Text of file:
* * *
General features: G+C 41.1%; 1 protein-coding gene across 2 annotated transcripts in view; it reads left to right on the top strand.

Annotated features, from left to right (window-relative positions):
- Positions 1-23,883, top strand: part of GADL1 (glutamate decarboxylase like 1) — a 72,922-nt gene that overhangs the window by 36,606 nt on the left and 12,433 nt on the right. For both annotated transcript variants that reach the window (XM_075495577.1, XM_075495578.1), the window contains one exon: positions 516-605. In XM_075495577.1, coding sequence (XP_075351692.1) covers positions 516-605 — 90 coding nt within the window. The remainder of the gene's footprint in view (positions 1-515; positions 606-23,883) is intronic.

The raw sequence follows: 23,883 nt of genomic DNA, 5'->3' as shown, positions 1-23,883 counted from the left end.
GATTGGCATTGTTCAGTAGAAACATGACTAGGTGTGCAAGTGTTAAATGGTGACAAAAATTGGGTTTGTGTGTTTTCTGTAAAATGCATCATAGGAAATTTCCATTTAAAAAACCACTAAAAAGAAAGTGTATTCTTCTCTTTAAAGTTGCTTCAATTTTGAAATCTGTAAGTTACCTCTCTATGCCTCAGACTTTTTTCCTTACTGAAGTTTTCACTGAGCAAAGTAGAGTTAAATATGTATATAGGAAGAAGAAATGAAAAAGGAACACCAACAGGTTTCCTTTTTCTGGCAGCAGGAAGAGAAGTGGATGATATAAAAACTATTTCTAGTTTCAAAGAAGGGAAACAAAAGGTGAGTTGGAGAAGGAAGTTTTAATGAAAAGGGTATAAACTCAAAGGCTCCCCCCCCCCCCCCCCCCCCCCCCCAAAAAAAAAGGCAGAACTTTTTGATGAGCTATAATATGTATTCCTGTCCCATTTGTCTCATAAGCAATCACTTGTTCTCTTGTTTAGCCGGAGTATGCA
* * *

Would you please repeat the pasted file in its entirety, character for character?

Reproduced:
General features: G+C 41.1%; 1 protein-coding gene across 2 annotated transcripts in view; it reads left to right on the top strand.

Annotated features, from left to right (window-relative positions):
- Positions 1-23,883, top strand: part of GADL1 (glutamate decarboxylase like 1) — a 72,922-nt gene that overhangs the window by 36,606 nt on the left and 12,433 nt on the right. For both annotated transcript variants that reach the window (XM_075495577.1, XM_075495578.1), the window contains one exon: positions 516-605. In XM_075495577.1, coding sequence (XP_075351692.1) covers positions 516-605 — 90 coding nt within the window. The remainder of the gene's footprint in view (positions 1-515; positions 606-23,883) is intronic.

The raw sequence follows: 23,883 nt of genomic DNA, 5'->3' as shown, positions 1-23,883 counted from the left end.
GATTGGCATTGTTCAGTAGAAACATGACTAGGTGTGCAAGTGTTAAATGGTGACAAAAATTGGGTTTGTGTGTTTTCTGTAAAATGCATCATAGGAAATTTCCATTTAAAAAACCACTAAAAAGAAAGTGTATTCTTCTCTTTAAAGTTGCTTCAATTTTGAAATCTGTAAGTTACCTCTCTATGCCTCAGACTTTTTTCCTTACTGAAGTTTTCACTGAGCAAAGTAGAGTTAAATATGTATATAGGAAGAAGAAATGAAAAAGGAACACCAACAGGTTTCCTTTTTCTGGCAGCAGGAAGAGAAGTGGATGATATAAAAACTATTTCTAGTTTCAAAGAAGGGAAACAAAAGGTGAGTTGGAGAAGGAAGTTTTAATGAAAAGGGTATAAACTCAAAGGCTCCCCCCCCCCCCCCCCCCCCCCCCCAAAAAAAAAGGCAGAACTTTTTGATGAGCTATAATATGTATTCCTGTCCCATTTGTCTCATAAGCAATCACTTGTTCTCTTGTTTAGCCGGAGTATGCA